The subject of internal trade has been a prominent one recently in large part as our government has recently launched the “One Canada, one national economy” initiative to together identify and choose strategies that can increase internal trade. One of the more obvious remedies to increase internal trade is to identify and remove barriers that prevent inter-provincial trade from occurring — an action that sounds relatively simple, yet, in practice, is more difficult to achieve.
Why is internal trade important? One example comes courtesy of a local winemaker who recently shared a success story on doing a large business deal in Asia where wine grown and produced here in Okanagan-Coquihalla will be sold there. In spite of it now being legal to ship wine across provincial borders, this same B.C. wine still cannot be sold directly to consumers in Ontario for the simple reason the Ontario government continues to oppose it. Fortunately, the Manitoba provincial government has been more progressive and allows direct-to-consumer wine shipments.
Trade barriers are not just restricted to commodities; these barriers can also apply to labour. For example, a nurse who is highly educated and with many years of on-the-job experience in one province may not meet standards in another. In some areas of Canada where there is a particular skills shortage, these certification challenges can create labour mobility problems.
What is more surprising is that in 1995, all Canadian provinces signed on to the Agreement on International Trade (AIT), which also has provision on dispute resolution mechanisms. The AIT disputes seldom receive much media attention; however, it has not been uncommon over the years for various provinces to challenge other provinces’ restrictive policies that prevent movement of goods and labour.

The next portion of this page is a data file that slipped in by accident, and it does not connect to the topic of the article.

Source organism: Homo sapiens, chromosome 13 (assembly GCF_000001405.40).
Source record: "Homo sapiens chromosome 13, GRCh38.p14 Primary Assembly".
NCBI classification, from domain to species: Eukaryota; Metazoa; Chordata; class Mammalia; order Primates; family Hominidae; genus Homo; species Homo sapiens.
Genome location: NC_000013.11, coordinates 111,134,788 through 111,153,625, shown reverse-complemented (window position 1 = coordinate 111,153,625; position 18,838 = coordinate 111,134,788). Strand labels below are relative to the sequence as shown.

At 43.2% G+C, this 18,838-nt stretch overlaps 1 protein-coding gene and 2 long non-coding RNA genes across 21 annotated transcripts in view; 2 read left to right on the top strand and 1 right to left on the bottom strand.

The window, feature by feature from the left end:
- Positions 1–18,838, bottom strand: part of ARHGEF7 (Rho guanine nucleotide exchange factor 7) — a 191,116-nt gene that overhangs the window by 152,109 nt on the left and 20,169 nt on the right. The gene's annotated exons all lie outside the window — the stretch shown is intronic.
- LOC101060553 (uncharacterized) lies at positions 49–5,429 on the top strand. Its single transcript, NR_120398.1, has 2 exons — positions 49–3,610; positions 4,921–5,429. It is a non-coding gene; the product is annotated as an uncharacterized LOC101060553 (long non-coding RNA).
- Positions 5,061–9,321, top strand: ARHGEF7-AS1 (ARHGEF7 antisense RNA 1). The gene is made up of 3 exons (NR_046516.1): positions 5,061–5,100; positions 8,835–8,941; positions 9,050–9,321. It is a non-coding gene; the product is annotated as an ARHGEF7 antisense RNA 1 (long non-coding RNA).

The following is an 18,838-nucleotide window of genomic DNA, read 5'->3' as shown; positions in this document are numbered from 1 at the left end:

Overall, there have been just 55 disputes over the past 19 years — on average, less than three disputes a year of all Canadian provinces and territories, the only exception being Nunavut that instead has observer status.
Why does this matter? Over my listening tour this summer I have had a chance to visit with a number of local small business owners. Many of our most successful local employers are increasingly depending on trade as a key part of their business. In fact, the market reach many Okanagan-Coquihalla small business owners have achieved is quite impressive: some cherry growers are now selling into destinations as far away as Hong Kong. Many of these new markets have been opened up as part of trade deals negotiated with other countries. Twenty years ago, when the AIT agreement was first signed off on, Canada had just two free trade agreements signed. Today, Canada has negotiations concluded or agreements in progress with 43 different countries representing over one billion potential new customers worldwide.
This all takes me back to the original example of the local winemaker who recently did a deal in Asia that he could not legally do in Ontario.
If we continue to turn our back on internal trade barriers, we will increasingly see more of our local production going offshore.
While it is important to have a diversified trading network to create stability in our local economies, we must also recognize that there are market, labour and environmental efficiencies in supporting increased internal trade. We can also provide more value to educational training opportunities if those skills can be employed Canada-wide and not selectively in certain provinces.
Supporting increased internal trade is one way we can continue to build a stronger Canada. I welcome your comments on this or any subject related to the House of Commons and can be reached via email at firstname.lastname@example.org or by phone at 1-800-665-8711.
Dan Albas is the member of Parliament for Okanagan-Coquihalla.